Becoming a Lady.

“Oh my God, you totally just scared that poor lady!”

“Excuse me, but there is a lady waiting to be helped.  You can clean that spill up later.”

These are the sounds that I have heard lately.  The sounds that won’t let me escape the undeniable fact that I am positively…

Becoming a lady.

Ugh.

See, now I always kind of thought this right here was "lady" status...

I’m only 29, I honestly had no idea that I was treading on “lady” status, that is, until I was referred to as a “lady” not one, but two days in a row.  I’ll admit, the first time I thought it was a fluke.  I was in line at Starbucks trying to get an iced coffee, and there was a teenage barista and his twenty something year old manager working behind the counter.  The Justin Beiber-esque looking boy was in the middle of cleaning up an entire jug of iced tea that fell out of the fridge, and the manager was restocking cups near the coffee machines.  I walked up, with no one else behind me, and patiently waited for a few moments.  Then, the manager says, “Excuse me but there is a lady waiting to be helped…You can clean that spill up later.”  I almost bursted out laughing…“lady” moi?  You cannot be serious.  “Girl” maybe, but “lady?!”  C’mon people!  Then, the teenage boy stops what he’s doing, leaves the rag on the floor, and proceeds to come up to me and say, “I’m sorry ma’am.  Sorry for keeping you waiting.”  I couldn’t help it, I chuckled a little.  First “lady” and then “ma’am?”  I thought it must be a coincidence, no doubt about it.

That is, until…

Directly the next day I was having lunch in the food court of the mall, where a group of six or seven teenagers were loitering.  They weren’t eating, they were simply “hanging out” at the mall.  They were no older than fifteen or sixteen, and the group consisted of mostly boys and two girls.  One of the girls had the most obnoxious laugh I have heard in my life to date.  It was this obscene cackling that occurred every ten to twenty seconds, and the worst part was, it wasn’t even a genuine laugh.  How do I know this?  Every time I looked over at her, I saw her staring out of the corner of her eye at the boy sitting next to her before she would bust into one of the cackles.  Also, her mouth wasn’t smiling, she was basically just shooting out sound, for the sake of shooting out sound, in an attempt to laugh at the boys jokes.

But whatever, this is normal teenage stuff so far…

I actually got up to move because I was on the phone with a friend, and her laughing was so ridiculous that my friend couldn’t hear me.  As I walked passed the group, the teenage girl decided to suddenly scream in the boy’s face, I guess she was trying to be funny or something, and I just happened to be in the wrong place at the wrong time.  I jumped a mile, because it startled me to the core.  A cackle I would’ve expected, but a shriek?  No.  A different girl who was sitting across from the boy and girl with the cackle said, “Oh my gawwwwwd.  You totally just scared that poor lady!!!”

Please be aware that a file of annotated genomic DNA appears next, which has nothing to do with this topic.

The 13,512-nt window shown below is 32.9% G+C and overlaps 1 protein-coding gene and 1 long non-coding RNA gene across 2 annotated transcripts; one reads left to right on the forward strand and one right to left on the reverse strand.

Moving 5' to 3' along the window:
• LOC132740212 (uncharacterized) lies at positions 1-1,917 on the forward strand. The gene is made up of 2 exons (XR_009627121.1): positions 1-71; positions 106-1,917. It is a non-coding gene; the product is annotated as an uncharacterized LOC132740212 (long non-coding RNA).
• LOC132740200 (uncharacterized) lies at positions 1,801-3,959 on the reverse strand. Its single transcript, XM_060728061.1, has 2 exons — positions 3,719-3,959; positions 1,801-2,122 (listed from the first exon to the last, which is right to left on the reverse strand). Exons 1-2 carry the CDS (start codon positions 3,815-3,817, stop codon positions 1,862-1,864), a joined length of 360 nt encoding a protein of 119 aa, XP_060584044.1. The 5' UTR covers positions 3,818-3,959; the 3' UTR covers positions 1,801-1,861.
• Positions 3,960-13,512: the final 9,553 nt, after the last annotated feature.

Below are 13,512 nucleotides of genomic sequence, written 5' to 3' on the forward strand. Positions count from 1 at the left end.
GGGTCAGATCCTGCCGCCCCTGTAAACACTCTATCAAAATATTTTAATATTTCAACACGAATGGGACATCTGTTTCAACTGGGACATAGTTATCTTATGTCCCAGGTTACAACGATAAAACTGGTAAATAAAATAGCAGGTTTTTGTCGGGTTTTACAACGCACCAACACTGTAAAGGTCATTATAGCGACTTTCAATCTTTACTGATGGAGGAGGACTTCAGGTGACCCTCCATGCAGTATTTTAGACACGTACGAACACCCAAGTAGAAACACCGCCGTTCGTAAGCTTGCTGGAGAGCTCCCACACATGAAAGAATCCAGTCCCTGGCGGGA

That was it.  They couldn’t have been talking about me!  Could they?  I looked behind me, and my question was validated.  The whole group was staring off into the direction I was walking away, and when I made eye contact with the girl with the cackle, she immediately looked away.  I could not deny it any longer that they were in fact talking about me.  And to top it off, she looked at me in the way you might look at an adult, that you were afraid was about to reprimand you.

And that, my friends, is how I became a lady.

~The End.

Photos by ideachampions.com

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51 thoughts on “Becoming a Lady.

  1. I started getting ma’am about five years ago, which is really annoying because I’m only 28 and I’ve always heard 30+ is ma’am (which actually seems so young now! ha!) and under 30 is miss. I prefer miss! Lady is the worst. I’m sorry! Right there with ya lady!

  2. Well, My mom is 40 and she looks like 25+, so I have no problem with hanging out with her and this one time there was this huge concert in town, but I suck when it comes to relationships, so I either would of invited my friend who has the special talent on getting so drunk that being around him would be compared to getting slapped with 5 different religion books or take my mom.

    I took my mom and unfortunately (or fortunately) there was a lot of people there from my work. That resulted in the next day of all the women in office asking “So who was that hottie you were with? Girlfriend?”. I was too blown away from the reaction so I smiled and didn’t respond. I don’t know how is that related to this article, but that’s about the only thing my mind came up with. I’m 19 and unless I do a sex change, I personally will not be hearing the “Lady” or “ma’am” thing in like, ever.

  3. I think it’s great that these young people are showing you some respect. I’d hate to hear “There’s some hag waiting to be helped” or “You totally scared that poor bitch.” Being a lady is a good thing! It’s got more to do with respect than age. Own it!

    • You know, I think you’re completely right. It was actually impressive that they showed me such respect. It definitely could have been said worse…

  4. That is hyseterical and sadly true. Last March,found me in AZ. To visit my family the first time I heard myself refered to as ,”mam” I looked to the person sitting next to me to see if they were refering to them. Um,yeah ,she was six….so no such luck. I went from Miss to Ma’am by the time the trip was over. ***Sshh,don’t tell my East Coast contingency,but, said within moderation, I kind of like it.

  5. I can’t even tell you how much I related to this. I know I’m only 18 years old, but I have ALREADY been called “lady” and even “ma’am” more than once recently…should I be offended by that? haha…great post!

  6. Be glad the kid at the coffee shop didn’t call you ‘sir’! LoL!!!

    Oh the tides are rising my friend – how long before you become a grand dame??? 🙂

    Love and hugs!

    Prenin – fifty one and loving it!!!

    • That’s true about the “sir,” but I think I should rather like being called “grand dame….” Just sayin’. 🙂

  7. I know this is perverse, but I actually kind of like being called ma’am now. But that’s because I have kids and it seems respectful. Weird, because that’s not the mom I expected to be!